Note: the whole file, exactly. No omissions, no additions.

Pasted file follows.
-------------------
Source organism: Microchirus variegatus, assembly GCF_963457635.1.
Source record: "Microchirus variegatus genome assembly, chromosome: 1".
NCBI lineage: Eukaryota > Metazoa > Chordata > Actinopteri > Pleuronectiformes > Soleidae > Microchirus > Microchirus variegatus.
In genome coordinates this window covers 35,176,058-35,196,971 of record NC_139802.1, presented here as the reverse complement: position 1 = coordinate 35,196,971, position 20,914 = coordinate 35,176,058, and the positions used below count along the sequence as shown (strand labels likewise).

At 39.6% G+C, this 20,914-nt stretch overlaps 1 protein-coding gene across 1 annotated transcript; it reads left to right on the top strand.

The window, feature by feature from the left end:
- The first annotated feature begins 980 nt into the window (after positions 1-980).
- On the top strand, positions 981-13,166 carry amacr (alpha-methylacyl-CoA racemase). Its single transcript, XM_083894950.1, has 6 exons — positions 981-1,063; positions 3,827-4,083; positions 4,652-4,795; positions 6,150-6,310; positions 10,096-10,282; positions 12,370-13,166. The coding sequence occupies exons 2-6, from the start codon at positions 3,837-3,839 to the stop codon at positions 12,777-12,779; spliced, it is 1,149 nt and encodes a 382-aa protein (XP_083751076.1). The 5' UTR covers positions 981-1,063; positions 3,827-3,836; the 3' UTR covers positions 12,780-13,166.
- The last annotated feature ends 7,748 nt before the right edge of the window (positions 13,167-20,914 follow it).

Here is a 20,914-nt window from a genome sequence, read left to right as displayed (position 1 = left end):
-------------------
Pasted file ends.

Source organism: Microchirus variegatus, assembly GCF_963457635.1.
Source record: "Microchirus variegatus genome assembly, chromosome: 1".
NCBI lineage: Eukaryota > Metazoa > Chordata > Actinopteri > Pleuronectiformes > Soleidae > Microchirus > Microchirus variegatus.
In genome coordinates this window covers 35,176,058-35,196,971 of record NC_139802.1, presented here as the reverse complement: position 1 = coordinate 35,196,971, position 20,914 = coordinate 35,176,058, and the positions used below count along the sequence as shown (strand labels likewise).

At 39.6% G+C, this 20,914-nt stretch overlaps 1 protein-coding gene across 1 annotated transcript; it reads left to right on the top strand.

The window, feature by feature from the left end:
- The first annotated feature begins 980 nt into the window (after positions 1-980).
- On the top strand, positions 981-13,166 carry amacr (alpha-methylacyl-CoA racemase). Its single transcript, XM_083894950.1, has 6 exons — positions 981-1,063; positions 3,827-4,083; positions 4,652-4,795; positions 6,150-6,310; positions 10,096-10,282; positions 12,370-13,166. The coding sequence occupies exons 2-6, from the start codon at positions 3,837-3,839 to the stop codon at positions 12,777-12,779; spliced, it is 1,149 nt and encodes a 382-aa protein (XP_083751076.1). The 5' UTR covers positions 981-1,063; positions 3,827-3,836; the 3' UTR covers positions 12,780-13,166.
- The last annotated feature ends 7,748 nt before the right edge of the window (positions 13,167-20,914 follow it).

Here is a 20,914-nt window from a genome sequence, read left to right as displayed (position 1 = left end):